Chasin’ Cows

Last night we went out to Cryin’ Coyote Ranch for team sorting practice and chased some cows.

At no point in my entire riding history (or life) would I have ever imagined that this is something I would one day do.

There are cows, numbered 0–9, in two small round pens that are connected with a pretty wide opening between them. The cows are all herded into one of the round pens, and two riders are in the empty one. As the first rider enters the pen with the cows, a number is called out, say “5”. The rider must separate cow #5 from the herd and put him in the empty pen. Her partner guards the opening to ensure that only cow #5 goes in there, and that he doesn’t come back out. Then the riders switch off cutting and guarding the cows in order — in this case, #6, 7, 8, 9, 0, 1, 2, 3, 4 — until all the cows are in the second pen, or until time runs out. You only have a minute to achieve this.

In none of my five or so turns did my partner and I get all the cows; I think our record was four of them. The major achievement of the first turn was not getting bucked off by Dunnie, who despite being a finished reined cow horse, gets so excited about the cows that he doesn’t know what to do with himself, gets frustrated by it, and then prances and jumps around while the cows ignore him. The second time around, I was able to get him to go after the cows, but we spent the entire minute chasing cow #5 while he ran us in circles around the ring ensconced in the security of his herd (at times with his head literally under the back legs of the cow in front of him) and I laughed my head off.  But the third time! Let me tell you, getting that first cow in the pen was a thrill. I imagine it’s what hockey players feel like when they score their first NHL goal.

After that, I realized that making Dunnie wait in the line for our turn was ratcheting him up, and that if I cantered him around the warm-up ring in between, it’d give him something to think about and he’d cool himself off. I also had him doing spins, and with his elevated energy levels, we did some of the best ones we’ve ever done.

Waiting our turn.

Our next couple turns after that were much more productive. Every time I either got a cow in the other pen or successfully blocked one that wasn’t supposed to come in I felt like pumping my fist in the air and cheering (I mostly restrained myself, but I’m told my face was lit up like the sun).

So the upshot is, now I’m addicted to this. Once he gets past the silliness, Dunnie is actually a pro. And as I’m gaining confidence, I can be more aggressive chasing those cows down. It’s quite exhilarating to ride right into a herd of cows and then be able to control them. It makes me feel pretty powerful to be able to push around cows, even though they’re little cows. The  level of partnership and communication between horse and rider required for this is more than anything I’ve ever experienced. It means moving together as one toward the same purpose. As always, the tangible is more compelling to me than the abstract. I can certainly get behind working hard to get good at doing stuff in the ring and then winning competitions. But this is about as far from abstract as you can get. Horses are real. Cows are real. They are both big, and very vividly alive underneath and surrounding me.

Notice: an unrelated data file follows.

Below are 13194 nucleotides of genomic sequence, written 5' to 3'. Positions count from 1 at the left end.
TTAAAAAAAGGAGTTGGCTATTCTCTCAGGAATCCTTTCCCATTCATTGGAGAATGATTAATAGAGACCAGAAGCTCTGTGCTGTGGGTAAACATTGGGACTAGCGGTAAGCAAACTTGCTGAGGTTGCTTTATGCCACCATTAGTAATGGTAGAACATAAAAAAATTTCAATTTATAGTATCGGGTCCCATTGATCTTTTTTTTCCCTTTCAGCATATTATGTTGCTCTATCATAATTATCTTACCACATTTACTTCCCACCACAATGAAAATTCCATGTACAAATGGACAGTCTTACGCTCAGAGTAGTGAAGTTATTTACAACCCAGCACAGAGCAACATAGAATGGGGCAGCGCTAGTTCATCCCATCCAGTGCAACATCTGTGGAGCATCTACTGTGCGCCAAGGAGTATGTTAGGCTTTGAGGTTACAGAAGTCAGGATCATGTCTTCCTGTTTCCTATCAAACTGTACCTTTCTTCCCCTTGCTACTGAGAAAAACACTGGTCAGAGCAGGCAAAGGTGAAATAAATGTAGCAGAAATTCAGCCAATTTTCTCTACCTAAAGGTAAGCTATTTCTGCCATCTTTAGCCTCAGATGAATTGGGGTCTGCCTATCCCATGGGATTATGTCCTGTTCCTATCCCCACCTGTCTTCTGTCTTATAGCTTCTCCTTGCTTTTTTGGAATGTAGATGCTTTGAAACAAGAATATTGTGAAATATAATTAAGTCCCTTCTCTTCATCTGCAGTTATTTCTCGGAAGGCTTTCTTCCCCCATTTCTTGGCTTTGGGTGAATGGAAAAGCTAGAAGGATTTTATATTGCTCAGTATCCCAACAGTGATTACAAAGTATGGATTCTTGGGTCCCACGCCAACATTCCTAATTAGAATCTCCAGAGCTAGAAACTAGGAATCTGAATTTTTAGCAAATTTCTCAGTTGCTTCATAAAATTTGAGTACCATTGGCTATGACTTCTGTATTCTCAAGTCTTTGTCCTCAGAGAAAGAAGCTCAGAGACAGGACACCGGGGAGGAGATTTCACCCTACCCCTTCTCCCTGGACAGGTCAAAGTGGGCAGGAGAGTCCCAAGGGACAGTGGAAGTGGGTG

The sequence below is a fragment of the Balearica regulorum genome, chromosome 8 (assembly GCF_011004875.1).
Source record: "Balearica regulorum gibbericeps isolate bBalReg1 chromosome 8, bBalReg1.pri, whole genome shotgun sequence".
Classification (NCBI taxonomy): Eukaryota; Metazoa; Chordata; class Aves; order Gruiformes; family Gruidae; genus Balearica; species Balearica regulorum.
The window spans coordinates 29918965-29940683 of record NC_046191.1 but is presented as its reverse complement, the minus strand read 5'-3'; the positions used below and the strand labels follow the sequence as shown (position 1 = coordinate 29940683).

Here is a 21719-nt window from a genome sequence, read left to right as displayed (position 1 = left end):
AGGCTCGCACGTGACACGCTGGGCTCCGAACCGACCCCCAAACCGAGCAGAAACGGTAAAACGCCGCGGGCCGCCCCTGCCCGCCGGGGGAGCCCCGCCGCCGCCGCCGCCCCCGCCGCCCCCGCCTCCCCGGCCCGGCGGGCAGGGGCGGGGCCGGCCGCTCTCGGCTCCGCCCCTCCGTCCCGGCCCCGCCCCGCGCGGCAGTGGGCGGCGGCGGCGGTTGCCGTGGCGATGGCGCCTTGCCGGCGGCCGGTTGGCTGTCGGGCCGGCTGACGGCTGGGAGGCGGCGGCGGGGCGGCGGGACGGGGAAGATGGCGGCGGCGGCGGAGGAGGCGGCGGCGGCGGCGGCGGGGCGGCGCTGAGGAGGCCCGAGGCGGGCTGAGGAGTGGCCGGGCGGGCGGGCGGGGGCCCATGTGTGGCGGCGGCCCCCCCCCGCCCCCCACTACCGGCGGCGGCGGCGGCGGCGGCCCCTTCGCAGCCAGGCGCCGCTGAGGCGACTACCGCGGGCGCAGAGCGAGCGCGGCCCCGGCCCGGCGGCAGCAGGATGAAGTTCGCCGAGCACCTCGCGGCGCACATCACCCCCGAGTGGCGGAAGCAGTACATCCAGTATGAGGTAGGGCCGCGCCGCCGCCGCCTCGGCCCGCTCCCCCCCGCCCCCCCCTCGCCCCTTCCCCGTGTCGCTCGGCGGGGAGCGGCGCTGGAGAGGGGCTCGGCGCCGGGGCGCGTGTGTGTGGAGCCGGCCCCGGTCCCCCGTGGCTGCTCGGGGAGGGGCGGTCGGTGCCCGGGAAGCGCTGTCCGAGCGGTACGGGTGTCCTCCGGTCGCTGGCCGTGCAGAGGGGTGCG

The more I delve into all the different disciplines of riding, the more I see how there are so many ways to challenge myself and my horse. It’s like when I was taking English lessons, I saw some shiny stuff on the ground — and then when I started riding Western, I dug into this mother lode of possibility, where the deeper I dig, the richer it becomes.

The team.

Save

Save

Advertisements

Cross-training

Over the last year, Dunnie has been a great teacher, helping me learn all the new tricks I’ve picked up as a Western rider. I thought it was about time that I returned the favor, and last Friday I decided to put an English saddle on him.

English Dunnie.

I’ve only ridden English twice in the last year, both times on horses that were not Dunnie, and both times I was struck by how much more work it is than Western. There’s so much less saddle to hold you on your horse, and the stirrups are less attached to the saddle, providing much more opportunity for your leg to swing all over the place. So in addition to not knowing how Dunnie would react to the different saddle and style of riding, I really didn’t know how my own body would react to it. I predicted that I’d be pretty sloppy.

Amazingly, that wasn’t the case. First, Dunnie is the best. He reacted so well to the change, even naturally adjusting his stride and movement to my different style of riding (posting at the trot much more, a little more forward center of gravity/arch in the back, etc.). I have to imagine that the significantly reduced weight of the English saddle was like a vacation to him after the serious heft of the Western saddle I ride in, but even so I was so pleased at how quickly he adjusted.

As for me, I was very pleasantly surprised by the strength and stability of my legs. Riding Western, I don’t grip as much with my upper calf as I do in an English saddle — it’s just not possible with the way the stirrups are — but I do use my legs a ton to tell Dunnie where to go and to move him laterally. I’ve also been making a serious point of adding exercise into my rides; I’ve been forcing myself to do a lot of two-point at the trot, posting with no stirrups, and a two-beat posting exercise that means you stand up for two beats, sit for two beats (up-up, down-down),  which is a lot more difficult than it sounds. I was able to see the results of all this work in the English saddle, where even at the canter, my leg was rock solid. It just goes to show that constantly going back to the basics in riding is important, no matter what level you’re riding at. I’m constantly reminding myself of fundamentals to work on in my own riding, now that I’m teaching and correcting the kids on these basics over and over.